anyone who witnessed the umino family – how close they had been, so loving and dedicated to each other – knows it’s hard to get up in the morning, but they can barely grasp the energy it takes to put up a smile when two parts of your soul are missing. the maybe-not-so-gentle voice of a mother waking her son up; the proud smile of a father passing down a legacy; finding breakfast ready in the morning; even cleaning his room because he was told; treasured memories that were consumed by fire. it’s a lot to make up for.
a lot of things hurt that night. the usual flashbacks, mizuki’s betrayal, the fuuma shuriken to his back. but the worst was naruto’s crying; enormous, hot, messy tears, the innocent and eager admiration shining through glossy eyes like iruka was some big hero. he’d neglected naruto for so long, a boy like himself, yet he hadn’t been able to find the empathy to see through the monster naruto had never, ever been. more than protecting naruto, more than jumping in front of such a weapon, forgiving himself seemed absurd. it only sounded plausible when naruto hugged him like he’d never been hugged before; the boy was so bright and honest that it melted any regret that resided in iruka’s heart.
in all honesty, iruka had always been afraid of getting caught by anyone besides sandaime, who’d always been understanding and patient despite the obnoxiously moody front iruka put up; he did it for the attention, not because of authority issues per se. however, iruka fought viciously against the apprehension of standing up to a jounin, fear of confronting a higher-rank shinobi, and respect for a superior’s decisions when team 7 was nominated for the chuunin exams. his voice trembled and his hands were shaking, but he wasn’t willing to back off even if – out of everyone he could have defied in this lifetime – it was hatake kakashi. for his students’ sake, he’d go against that entire room of jounin. and he did.
blaming kakashi wouldn’t bring sasuke back, but forgiving kakashi wouldn’t bring sasuke back, either. iruka tried to reason with himself, tried to be an adult, but sasuke and naruto left, and sakura was hurt and abandoned, and iruka hated kakashi for what he’d done. when he saw kakashi again, though, he noticed how broken he looked; the cold steel was gone from his expression, his shoulders slumped as he stared at a cereal box in some grocery store aisle. iruka remembered rumors from when he was a teenager, and suddenly wondered if kakashi hadn’t always been broken. he decided not to make the same mistake he did with naruto, and said hi first. this time his voice didn’t falter. kakashi looked surprised, somewhat forgiven.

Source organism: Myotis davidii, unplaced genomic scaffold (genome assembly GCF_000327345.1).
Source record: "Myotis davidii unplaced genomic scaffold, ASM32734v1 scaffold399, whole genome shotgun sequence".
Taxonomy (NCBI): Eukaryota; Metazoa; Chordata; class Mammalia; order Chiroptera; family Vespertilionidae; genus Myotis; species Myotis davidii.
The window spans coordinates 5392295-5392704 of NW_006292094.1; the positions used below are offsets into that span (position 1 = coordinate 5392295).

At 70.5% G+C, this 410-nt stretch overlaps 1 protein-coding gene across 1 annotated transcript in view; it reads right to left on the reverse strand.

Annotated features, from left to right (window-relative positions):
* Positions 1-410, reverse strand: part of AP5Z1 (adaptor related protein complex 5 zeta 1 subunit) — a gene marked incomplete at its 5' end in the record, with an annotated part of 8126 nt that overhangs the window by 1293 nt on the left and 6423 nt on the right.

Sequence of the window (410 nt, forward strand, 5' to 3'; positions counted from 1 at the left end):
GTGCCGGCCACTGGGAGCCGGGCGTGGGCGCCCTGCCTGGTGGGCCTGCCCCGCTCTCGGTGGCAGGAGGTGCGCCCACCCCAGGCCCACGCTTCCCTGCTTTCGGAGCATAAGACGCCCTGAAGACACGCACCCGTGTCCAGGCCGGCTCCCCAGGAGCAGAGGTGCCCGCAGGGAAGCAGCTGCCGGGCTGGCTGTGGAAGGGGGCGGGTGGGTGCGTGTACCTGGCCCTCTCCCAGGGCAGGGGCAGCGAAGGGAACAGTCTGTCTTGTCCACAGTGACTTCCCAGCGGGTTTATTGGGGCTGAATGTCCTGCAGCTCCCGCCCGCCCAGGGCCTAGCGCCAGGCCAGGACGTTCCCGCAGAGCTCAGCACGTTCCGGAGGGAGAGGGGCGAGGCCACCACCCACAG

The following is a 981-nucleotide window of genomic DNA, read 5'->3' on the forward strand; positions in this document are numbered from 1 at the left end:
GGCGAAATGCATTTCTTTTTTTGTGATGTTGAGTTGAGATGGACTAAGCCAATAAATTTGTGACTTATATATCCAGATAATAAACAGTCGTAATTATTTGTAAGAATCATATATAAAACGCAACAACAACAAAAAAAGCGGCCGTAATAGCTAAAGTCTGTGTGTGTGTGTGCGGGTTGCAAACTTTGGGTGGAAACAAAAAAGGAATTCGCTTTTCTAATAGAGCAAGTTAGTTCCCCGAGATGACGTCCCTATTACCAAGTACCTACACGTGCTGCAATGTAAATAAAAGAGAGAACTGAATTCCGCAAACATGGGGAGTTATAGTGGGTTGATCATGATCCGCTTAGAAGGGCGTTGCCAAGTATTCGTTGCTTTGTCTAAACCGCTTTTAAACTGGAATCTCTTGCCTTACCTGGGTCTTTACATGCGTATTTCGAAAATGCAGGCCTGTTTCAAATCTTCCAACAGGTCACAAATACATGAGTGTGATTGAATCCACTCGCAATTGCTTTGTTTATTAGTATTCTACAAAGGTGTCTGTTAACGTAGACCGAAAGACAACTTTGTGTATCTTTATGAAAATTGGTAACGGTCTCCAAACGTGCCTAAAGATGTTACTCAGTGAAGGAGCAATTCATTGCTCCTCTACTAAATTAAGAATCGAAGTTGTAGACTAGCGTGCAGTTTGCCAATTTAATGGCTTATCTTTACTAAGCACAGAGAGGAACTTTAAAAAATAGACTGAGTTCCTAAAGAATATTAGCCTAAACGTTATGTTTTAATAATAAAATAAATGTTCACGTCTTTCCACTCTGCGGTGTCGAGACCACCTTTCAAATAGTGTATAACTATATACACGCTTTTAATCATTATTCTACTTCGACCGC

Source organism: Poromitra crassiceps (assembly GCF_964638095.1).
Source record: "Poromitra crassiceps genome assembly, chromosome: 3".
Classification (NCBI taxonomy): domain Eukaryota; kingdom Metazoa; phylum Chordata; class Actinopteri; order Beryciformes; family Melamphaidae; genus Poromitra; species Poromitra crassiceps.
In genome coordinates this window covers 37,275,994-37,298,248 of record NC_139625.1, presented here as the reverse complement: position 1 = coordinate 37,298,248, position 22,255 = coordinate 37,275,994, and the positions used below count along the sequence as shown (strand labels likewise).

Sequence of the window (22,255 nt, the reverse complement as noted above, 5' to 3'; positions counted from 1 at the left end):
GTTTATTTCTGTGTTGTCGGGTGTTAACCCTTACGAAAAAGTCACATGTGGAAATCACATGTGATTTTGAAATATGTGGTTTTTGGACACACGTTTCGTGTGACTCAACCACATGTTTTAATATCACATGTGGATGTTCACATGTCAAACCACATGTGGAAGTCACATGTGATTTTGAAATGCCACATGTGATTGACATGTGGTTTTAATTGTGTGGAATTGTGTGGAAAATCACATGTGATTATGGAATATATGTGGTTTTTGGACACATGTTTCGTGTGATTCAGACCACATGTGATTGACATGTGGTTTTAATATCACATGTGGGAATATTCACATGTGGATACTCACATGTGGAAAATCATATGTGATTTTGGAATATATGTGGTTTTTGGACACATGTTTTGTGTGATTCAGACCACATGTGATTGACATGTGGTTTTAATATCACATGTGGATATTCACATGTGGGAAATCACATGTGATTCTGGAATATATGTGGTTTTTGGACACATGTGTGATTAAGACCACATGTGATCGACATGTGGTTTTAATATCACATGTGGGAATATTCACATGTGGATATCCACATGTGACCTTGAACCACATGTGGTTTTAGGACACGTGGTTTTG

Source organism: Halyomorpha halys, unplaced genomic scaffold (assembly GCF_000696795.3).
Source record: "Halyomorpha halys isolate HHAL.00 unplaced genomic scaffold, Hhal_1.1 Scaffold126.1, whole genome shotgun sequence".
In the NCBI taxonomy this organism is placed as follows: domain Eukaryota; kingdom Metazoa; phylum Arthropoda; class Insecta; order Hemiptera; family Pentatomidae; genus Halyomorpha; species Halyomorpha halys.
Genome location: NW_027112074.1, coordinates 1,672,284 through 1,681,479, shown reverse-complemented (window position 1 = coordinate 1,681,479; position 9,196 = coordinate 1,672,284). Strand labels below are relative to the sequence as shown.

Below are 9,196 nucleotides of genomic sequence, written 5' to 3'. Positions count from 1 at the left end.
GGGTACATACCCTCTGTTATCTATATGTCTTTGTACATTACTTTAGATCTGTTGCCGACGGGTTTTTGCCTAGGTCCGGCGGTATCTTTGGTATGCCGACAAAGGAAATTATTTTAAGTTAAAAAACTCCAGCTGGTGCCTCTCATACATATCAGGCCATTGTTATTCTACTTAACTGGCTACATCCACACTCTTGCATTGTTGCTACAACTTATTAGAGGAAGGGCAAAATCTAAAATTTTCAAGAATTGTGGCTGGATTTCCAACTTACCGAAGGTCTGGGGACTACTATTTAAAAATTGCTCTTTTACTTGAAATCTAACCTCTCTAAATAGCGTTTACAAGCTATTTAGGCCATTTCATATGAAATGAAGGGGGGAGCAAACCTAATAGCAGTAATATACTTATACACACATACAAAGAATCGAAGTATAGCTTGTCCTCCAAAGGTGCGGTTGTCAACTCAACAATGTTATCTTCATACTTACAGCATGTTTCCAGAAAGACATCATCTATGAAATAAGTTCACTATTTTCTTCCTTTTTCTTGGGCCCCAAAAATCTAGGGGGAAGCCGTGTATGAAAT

So the idea is that these are little snippets, forwards, backwards, all over their history. This first one is like an “oops we moved in together!”
After a scare, Karen points out something Joyce or Hopper hadn’t noticed. Hopper is living at Joyce’s house. But Thanksgiving is fast approaching and the boys will be home for the holidays so they’re going to find out and that’s a little nerve wracking.
“It’s already two, I can pop in for a few minutes but I’ve got to get home by three.”
“That’s when Holly gets off the bus?” Joyce asked Karen, absently, scrunching the top of the paper bag.
“Yeah, what do you even need me to come in for? We’ve been out for almost three hours, is there a surprise party in your living room or something? Forty three is not traditionally a surprise party year,” Karen joked, or Joyce thought she was joking, sometimes it was hard to tell with her.
“It’s Thursday afternoon. Your birthday is in two weeks, this is not a surprise party setup,” Joyce said, unlocking her front door and walking through it with a flourish to prove it.
Joyce and Karen had been off again, on again friends over the years. They’d gone to school together, they’d had kids at the same time. But for so long Joyce didn’t have time to socialize with friends, it was in the last few years that Joyce had time again. Plus after Will’s disappearance, Karen had stepped up. She’d helped Joyce, knowing that Will had to be looked after a little more. Since then especially, they’d become close again.
“What’s so important that you have to have me in your living room after we’ve already had lunch in Jonesboro?” Karen asked, annoyed.
Joyce looked at her. She pressed her lips together tightly and dumped out the bag from the drugstore on the coffee table.
“Holy shit,” Karen said, seeing the pregnancy tests she’d bought while Karen was looking in the antique shop.
‘He is like a Playstation player.’ – Arsène Wenger, 2010
Life is impossible to perfectly recreate, and football, restricted by reality, is the same. Video games are simply a reduced reflection of that on which they are based, and can never compete with the real thing – but that’s only obvious. There is only so much that current technology can achieve in taking life and art to the same level. There are only so many fingers on two hands, and only so many buttons and triggers that can be pushed at once. There are only so many different combinations resulting in only so many movements on the screen. A virtual Lionel Messi is good, but he has his limits.
The Messi that scored 91 goals in 2012 , that has won the Ballon d’Or for a fourth time, seemingly has no such limits. Wenger was wrong to compare him to the artificial imitation. The real Messi is far better.